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Daily Dharma

Taking just the right amount of food, as the Buddha discovered, is essential to practicing the middle way of Buddhism.

– John Kain, “Eating Just the Right Amount”

Trike Daily

Daily wisdom, teachings & critique

Current Issue

Tricycle Magazine cover

In the Summer 2018 issue, Buddhist teachers and writers explain how cultivating bodhicitta—the deep wish to awaken for the sake of all beings—can help us live generously and with grace. This issue also includes the voices of Buddhist women weighing in on the #MeToo movement, including Tibetan Buddhist teacher Lama Tsultrim Allione’s “Nasty Woman Meditation” practice, which can help us tap into the feminine power we all possess.

Plus, learn how mindfulness practice supports conscious decision-making, and be inspired by bilateral above-the-knee amputee Hari Budha Magar, who lost his legs to a wartime bomb but still plans to summit Mount Everest next spring.

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Online Courses

Timeless teachings. Modern methods.

Feeling Secure in an Unstable World

Internal investigation plays a key role in our ability to overcome feelings of anxiety and insecurity, develop a secure base, and establish healthy relationships with others. In our latest course, we'll explore a variety of insights and practices—drawn from early Buddhism and contemporary psychology—that can help us acknowledge and process emotional experiences that destabilize us—and discover how to thrive in a disconnected world.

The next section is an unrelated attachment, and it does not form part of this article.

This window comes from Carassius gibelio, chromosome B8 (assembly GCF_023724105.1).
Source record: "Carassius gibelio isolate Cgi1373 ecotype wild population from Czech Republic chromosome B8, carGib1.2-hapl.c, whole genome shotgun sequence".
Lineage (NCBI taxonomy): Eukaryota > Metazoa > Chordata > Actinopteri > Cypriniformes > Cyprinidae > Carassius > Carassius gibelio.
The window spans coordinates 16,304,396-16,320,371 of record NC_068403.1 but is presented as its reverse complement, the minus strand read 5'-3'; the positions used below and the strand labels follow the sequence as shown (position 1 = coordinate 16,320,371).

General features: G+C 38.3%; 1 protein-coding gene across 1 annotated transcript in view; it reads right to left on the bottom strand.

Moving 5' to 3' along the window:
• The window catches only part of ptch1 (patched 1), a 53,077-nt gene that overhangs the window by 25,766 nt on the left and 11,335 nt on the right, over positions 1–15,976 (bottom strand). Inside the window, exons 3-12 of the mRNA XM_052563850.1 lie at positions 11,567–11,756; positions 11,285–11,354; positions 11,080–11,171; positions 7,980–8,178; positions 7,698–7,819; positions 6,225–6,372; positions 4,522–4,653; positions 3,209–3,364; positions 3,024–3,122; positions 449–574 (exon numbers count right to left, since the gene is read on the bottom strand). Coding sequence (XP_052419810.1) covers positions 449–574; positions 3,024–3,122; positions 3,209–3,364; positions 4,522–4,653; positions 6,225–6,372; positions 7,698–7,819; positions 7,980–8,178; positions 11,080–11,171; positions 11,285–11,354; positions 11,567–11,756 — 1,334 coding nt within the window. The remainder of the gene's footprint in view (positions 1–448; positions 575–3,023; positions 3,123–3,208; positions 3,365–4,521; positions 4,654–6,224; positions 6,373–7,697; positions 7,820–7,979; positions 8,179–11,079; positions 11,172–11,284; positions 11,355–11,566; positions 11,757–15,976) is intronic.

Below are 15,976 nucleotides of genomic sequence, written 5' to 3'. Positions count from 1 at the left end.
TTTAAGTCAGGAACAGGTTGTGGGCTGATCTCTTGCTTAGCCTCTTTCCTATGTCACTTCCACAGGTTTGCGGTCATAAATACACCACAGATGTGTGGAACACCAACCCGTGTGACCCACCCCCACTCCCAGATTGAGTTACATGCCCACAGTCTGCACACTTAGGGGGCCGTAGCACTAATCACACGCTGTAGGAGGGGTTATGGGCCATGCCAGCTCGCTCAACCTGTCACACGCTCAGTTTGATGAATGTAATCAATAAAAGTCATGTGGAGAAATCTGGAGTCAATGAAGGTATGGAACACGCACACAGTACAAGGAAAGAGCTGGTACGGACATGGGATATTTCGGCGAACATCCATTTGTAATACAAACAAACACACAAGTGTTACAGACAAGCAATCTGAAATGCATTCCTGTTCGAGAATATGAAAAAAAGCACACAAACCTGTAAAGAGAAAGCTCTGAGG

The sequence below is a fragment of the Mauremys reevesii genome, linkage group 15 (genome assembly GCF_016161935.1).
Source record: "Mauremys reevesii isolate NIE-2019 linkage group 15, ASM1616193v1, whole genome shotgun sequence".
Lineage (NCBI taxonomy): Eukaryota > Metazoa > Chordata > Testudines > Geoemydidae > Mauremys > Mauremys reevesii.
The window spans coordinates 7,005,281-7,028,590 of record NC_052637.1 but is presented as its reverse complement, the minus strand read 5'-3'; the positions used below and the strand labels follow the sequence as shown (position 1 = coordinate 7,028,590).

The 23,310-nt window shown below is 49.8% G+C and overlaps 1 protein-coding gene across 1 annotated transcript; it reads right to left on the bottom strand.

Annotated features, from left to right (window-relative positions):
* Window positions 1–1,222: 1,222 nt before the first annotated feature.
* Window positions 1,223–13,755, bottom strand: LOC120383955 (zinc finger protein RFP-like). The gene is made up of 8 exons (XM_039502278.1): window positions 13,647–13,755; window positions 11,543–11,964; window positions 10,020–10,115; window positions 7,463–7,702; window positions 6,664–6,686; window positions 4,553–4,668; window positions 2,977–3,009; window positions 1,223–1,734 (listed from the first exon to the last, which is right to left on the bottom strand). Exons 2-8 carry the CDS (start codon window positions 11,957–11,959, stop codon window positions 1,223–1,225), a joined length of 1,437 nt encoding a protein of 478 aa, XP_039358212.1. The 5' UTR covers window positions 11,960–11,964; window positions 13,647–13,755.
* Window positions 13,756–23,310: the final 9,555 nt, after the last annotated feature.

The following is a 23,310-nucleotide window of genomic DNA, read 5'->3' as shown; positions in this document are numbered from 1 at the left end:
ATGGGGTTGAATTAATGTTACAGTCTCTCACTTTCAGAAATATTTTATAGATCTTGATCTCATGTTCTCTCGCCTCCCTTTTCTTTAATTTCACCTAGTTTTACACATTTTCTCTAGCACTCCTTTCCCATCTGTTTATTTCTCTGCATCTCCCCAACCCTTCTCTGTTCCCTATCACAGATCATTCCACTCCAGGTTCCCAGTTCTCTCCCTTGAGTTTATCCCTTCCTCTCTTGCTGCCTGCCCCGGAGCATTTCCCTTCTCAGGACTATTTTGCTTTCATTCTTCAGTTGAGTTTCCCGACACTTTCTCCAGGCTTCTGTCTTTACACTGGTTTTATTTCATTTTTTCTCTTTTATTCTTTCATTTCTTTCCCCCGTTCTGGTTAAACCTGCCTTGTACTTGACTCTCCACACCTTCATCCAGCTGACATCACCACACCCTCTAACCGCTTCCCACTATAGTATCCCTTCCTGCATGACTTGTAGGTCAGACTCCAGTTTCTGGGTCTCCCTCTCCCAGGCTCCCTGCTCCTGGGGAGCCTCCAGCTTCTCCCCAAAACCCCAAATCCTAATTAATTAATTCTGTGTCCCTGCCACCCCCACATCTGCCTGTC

With Josh Korda

Dharma Talks

Video teachings and discussions with contemporary Buddhist teachers

Buddhist Teachings for Fools and Losers

Buddhist Teachings for Fools and Losers

Mauricio Hondaku

When we fail, it’s easy to feel bad about ourselves—after all, we live in a society that judges us for our material successes. But the most prominent Buddhist masters were people who failed badly: the Buddha failed in his ascetic practices; Shinran Shonin, founder of the Jodo Shinshu school of Buddhism, was exiled and defrocked early in his career. In this series, Jodo Shinshu Reverend Mauricio Hondaku will explain what Shakyamuni and Shinran’s failures can teach us about shedding social pressures, abandoning our masks, and ultimately finding peace with our imperfections.

Film Club

Buddhist films and discussion for the Tricycle Community

The Apology

The Apology

During World War II, more than 200,000 young women in Korea, China, the Philippines, and Indonesia were kidnapped and coerced into sexual slavery by the Imperial Japanese Army. Some 70 years later, three “grandmothers” summon the courage to tell their stories despite decades of silence and shame.

Directed by Tiffany Hsiung


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